• 9.       Make sure your tenants have content insurance! Explain to your tenants that your insurance will not cover their belongings as most do not understand. God forbid something happens to the home, or the house gets robbed your tenants will come to you looking for coverage! Make sure they are insured for their belongings. Make sure you are insured for a good amount of liability!
  • 10.   Here’s a taboo topic, remember to check your state and federal laws when screening tenants and renting. There are clear lines between what you can and cannot do as a landlord and you cannot discriminate based on the fair housing laws (Race, religion, national origin, gender, etc.) Many landlords find themselves in some serious heat over this issue. Don’t be one of them! Treat people fairly and with respect.

How we look at rentals:
Our firm solely looks at the numbers and the return we are going to get on our investment. We also look for homes that are going to provide good resale value in the future. We are fortunate to be in a Metro area where home values are very low compared to the rest of the nation. The lower the home value and purchase price the higher the return on your capital for most rentals If paying all cash. Every market is different.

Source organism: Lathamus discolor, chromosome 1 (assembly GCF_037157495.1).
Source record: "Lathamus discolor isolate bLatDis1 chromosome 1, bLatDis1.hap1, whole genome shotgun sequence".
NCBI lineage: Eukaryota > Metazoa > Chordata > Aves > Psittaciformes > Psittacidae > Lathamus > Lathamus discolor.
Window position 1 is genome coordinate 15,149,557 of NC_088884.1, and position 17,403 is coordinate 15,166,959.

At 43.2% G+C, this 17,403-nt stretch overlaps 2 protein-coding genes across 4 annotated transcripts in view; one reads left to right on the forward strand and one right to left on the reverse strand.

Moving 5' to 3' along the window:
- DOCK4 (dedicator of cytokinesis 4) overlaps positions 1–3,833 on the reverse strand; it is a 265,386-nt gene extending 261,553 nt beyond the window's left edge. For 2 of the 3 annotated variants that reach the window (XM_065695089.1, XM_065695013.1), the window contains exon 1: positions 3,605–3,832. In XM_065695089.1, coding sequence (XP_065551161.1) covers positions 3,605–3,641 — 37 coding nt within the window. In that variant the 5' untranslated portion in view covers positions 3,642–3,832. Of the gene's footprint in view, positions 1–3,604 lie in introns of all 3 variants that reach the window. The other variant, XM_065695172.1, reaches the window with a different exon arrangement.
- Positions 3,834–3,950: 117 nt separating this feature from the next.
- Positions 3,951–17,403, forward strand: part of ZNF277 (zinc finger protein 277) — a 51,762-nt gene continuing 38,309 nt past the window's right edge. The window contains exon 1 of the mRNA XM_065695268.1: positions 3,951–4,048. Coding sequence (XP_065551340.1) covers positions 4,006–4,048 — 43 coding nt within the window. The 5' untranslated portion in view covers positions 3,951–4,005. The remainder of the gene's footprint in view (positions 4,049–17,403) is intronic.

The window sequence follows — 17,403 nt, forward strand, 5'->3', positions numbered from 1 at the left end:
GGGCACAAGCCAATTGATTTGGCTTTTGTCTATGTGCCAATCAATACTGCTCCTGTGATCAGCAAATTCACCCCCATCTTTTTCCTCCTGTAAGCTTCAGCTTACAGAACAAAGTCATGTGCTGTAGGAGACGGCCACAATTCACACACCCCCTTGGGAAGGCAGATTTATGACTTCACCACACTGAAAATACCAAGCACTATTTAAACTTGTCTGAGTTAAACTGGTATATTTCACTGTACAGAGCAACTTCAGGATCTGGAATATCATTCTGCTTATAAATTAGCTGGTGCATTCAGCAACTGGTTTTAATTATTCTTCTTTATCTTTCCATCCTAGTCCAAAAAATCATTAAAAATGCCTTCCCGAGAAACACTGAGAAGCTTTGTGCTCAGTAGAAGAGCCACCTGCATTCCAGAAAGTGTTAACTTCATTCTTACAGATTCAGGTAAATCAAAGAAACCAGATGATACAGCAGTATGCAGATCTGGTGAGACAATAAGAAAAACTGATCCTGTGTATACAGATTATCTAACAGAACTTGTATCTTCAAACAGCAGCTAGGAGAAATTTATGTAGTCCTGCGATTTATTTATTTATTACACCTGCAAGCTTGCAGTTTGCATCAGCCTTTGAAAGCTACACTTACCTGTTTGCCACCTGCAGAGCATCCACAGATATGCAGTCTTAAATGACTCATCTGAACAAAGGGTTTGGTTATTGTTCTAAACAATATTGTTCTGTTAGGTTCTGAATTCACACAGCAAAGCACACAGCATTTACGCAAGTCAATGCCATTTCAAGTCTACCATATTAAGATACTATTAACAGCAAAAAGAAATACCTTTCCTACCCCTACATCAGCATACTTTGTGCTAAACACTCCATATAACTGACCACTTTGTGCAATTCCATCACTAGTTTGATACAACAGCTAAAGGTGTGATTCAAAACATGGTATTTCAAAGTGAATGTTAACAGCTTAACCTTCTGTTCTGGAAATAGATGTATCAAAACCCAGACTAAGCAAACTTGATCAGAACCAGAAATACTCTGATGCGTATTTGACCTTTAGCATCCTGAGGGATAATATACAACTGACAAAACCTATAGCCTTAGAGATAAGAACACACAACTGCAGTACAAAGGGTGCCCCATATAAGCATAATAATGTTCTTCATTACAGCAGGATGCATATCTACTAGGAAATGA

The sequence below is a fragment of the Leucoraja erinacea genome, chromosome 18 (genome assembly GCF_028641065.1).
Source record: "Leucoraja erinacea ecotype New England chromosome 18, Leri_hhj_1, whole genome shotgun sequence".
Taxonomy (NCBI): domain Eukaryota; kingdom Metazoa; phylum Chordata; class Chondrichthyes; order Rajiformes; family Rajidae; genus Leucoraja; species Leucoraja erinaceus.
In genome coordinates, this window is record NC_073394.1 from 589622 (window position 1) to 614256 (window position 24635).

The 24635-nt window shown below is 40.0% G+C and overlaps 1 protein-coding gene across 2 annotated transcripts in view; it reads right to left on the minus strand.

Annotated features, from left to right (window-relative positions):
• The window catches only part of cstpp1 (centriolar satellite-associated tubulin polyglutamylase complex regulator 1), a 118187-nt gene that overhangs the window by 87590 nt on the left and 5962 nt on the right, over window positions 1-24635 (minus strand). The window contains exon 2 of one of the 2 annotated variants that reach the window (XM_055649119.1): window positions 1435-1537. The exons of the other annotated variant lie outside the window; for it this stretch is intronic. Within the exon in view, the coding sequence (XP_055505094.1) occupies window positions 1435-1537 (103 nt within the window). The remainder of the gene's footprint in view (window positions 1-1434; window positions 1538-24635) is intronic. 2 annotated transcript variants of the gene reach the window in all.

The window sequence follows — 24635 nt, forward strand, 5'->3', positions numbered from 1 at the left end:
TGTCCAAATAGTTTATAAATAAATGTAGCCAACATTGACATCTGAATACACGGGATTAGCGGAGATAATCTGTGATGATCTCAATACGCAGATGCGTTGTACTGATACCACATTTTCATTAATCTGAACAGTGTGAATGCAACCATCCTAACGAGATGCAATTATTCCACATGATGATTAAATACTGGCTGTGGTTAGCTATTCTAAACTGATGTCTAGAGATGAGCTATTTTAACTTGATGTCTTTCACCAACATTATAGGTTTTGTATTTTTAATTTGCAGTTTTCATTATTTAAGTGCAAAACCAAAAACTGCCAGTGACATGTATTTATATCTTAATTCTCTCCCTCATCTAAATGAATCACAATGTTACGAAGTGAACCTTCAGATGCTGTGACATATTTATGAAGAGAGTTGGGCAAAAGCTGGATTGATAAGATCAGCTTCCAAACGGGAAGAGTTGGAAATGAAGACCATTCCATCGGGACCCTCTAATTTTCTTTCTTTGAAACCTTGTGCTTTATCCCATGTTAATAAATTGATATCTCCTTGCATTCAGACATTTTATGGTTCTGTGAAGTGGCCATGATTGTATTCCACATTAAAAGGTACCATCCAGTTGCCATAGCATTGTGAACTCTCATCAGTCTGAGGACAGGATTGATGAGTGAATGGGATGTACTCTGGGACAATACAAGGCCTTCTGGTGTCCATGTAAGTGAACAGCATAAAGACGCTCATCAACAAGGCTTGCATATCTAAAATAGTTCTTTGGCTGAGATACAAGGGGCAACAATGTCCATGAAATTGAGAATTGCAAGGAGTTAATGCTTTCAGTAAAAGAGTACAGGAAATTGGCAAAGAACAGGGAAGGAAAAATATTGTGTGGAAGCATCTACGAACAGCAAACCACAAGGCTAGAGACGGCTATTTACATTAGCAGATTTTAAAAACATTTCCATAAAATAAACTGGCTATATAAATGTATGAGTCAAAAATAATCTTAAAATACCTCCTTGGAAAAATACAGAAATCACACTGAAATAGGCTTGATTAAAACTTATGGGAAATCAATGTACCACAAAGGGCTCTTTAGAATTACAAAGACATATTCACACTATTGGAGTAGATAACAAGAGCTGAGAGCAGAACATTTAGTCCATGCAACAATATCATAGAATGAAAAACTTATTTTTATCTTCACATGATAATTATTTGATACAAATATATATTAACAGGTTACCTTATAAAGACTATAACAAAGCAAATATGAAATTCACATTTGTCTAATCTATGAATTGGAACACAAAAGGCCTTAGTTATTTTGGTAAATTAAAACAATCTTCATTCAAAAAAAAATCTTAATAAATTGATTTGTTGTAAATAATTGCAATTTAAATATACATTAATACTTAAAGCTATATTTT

We look for something called a cap rate, all a cap rate is, is the return on your cash investment. Let’s look at the following example assuming a cash purchase. (Keep in mind every investor has different items they look at we are sharing with you what we look at)

123 Money Lane, (Cash Purchase)
·         Purchase price of home: $65,000
·         Renovation to home if needed: $10,000
·         Total into home: $75,000
·         Potential Rent: $1,100 monthly ($13,200 annual)
·         Annual “Non-Homestead” taxes: $2,000
·         Annual insurance: $650
·         Annual Property maintenance budget: $1,320 (10% of annual rent)
·         Property management cost: We manage our own, however on average 10% of annual rent so $1,320